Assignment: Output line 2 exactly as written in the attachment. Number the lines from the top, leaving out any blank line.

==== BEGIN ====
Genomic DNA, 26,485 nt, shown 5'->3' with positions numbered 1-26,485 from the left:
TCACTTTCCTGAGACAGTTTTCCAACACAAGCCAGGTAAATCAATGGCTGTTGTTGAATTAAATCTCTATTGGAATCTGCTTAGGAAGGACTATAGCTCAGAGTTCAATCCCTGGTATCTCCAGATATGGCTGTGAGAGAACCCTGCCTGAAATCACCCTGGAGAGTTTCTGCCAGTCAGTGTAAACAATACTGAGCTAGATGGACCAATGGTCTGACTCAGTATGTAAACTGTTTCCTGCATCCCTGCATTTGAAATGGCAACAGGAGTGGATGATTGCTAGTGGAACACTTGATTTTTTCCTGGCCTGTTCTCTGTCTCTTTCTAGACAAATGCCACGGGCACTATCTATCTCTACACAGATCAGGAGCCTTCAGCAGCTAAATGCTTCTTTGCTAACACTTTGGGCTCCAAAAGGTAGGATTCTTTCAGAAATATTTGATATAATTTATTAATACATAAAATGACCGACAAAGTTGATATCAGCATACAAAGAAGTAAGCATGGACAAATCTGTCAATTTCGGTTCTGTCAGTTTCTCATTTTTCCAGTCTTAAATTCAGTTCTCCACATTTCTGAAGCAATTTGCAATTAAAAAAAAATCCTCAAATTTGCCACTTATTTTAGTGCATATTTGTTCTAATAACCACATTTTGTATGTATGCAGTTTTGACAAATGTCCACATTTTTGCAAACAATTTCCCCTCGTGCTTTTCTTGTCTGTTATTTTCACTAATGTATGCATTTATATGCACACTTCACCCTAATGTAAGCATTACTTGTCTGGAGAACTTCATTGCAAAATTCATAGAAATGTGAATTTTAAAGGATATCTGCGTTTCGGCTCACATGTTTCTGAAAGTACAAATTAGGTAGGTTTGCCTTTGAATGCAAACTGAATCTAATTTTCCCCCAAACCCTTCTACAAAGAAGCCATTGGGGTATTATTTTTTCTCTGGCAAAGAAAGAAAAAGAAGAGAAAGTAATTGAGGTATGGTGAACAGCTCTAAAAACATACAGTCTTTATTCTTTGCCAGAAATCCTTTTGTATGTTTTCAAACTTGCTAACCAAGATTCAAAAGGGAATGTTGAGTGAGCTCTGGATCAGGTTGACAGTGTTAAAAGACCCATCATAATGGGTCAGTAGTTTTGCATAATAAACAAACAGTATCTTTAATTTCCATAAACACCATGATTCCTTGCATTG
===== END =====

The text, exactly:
TCACTTTCCTGAGACAGTTTTCCAACACAAGCCAGGTAAATCAATGGCTGTTGTTGAATTAAATCTCTATTGGAATCTGCTTAGGAAGGACTATAGCTCAGAGTTCAATCCCTGGTATCTCCAGATATGGCTGTGAGAGAACCCTGCCTGAAATCACCCTGGAGAGTTTCTGCCAGTCAGTGTAAACAATACTGAGCTAGATGGACCAATGGTCTGACTCAGTATGTAAACTGTTTCCTGCATCCCTGCATTTGAAATGGCAACAGGAGTGGATGATTGCTAGTGGAACACTTGATTTTTTCCTGGCCTGTTCTCTGTCTCTTTCTAGACAAATGCCACGGGCACTATCTATCTCTACACAGATCAGGAGCCTTCAGCAGCTAAATGCTTCTTTGCTAACACTTTGGGCTCCAAAAGGTAGGATTCTTTCAGAAATATTTGATATAATTTATTAATACATAAAATGACCGACAAAGTTGATATCAGCATACAAAGAAGTAAGCATGGACAAATCTGTCAATTTCGGTTCTGTCAGTTTCTCATTTTTCCAGTCTTAAATTCAGTTCTCCACATTTCTGAAGCAATTTGCAATTAAAAAAAAATCCTCAAATTTGCCACTTATTTTAGTGCATATTTGTTCTAATAACCACATTTTGTATGTATGCAGTTTTGACAAATGTCCACATTTTTGCAAACAATTTCCCCTCGTGCTTTTCTTGTCTGTTATTTTCACTAATGTATGCATTTATATGCACACTTCACCCTAATGTAAGCATTACTTGTCTGGAGAACTTCATTGCAAAATTCATAGAAATGTGAATTTTAAAGGATATCTGCGTTTCGGCTCACATGTTTCTGAAAGTACAAATTAGGTAGGTTTGCCTTTGAATGCAAACTGAATCTAATTTTCCCCCAAACCCTTCTACAAAGAAGCCATTGGGGTATTATTTTTTCTCTGGCAAAGAAAGAAAAAGAAGAGAAAGTAATTGAGGTATGGTGAACAGCTCTAAAAACATACAGTCTTTATTCTTTGCCAGAAATCCTTTTGTATGTTTTCAAACTTGCTAACCAAGATTCAAAAGGGAATGTTGAGTGAGCTCTGGATCAGGTTGACAGTGTTAAAAGACCCATCATAATGGGTCAGTAGTTTTGCATAATAAACAAACAGTATCTTTAATTTCCATAAACACCATGATTCCTTGCATTG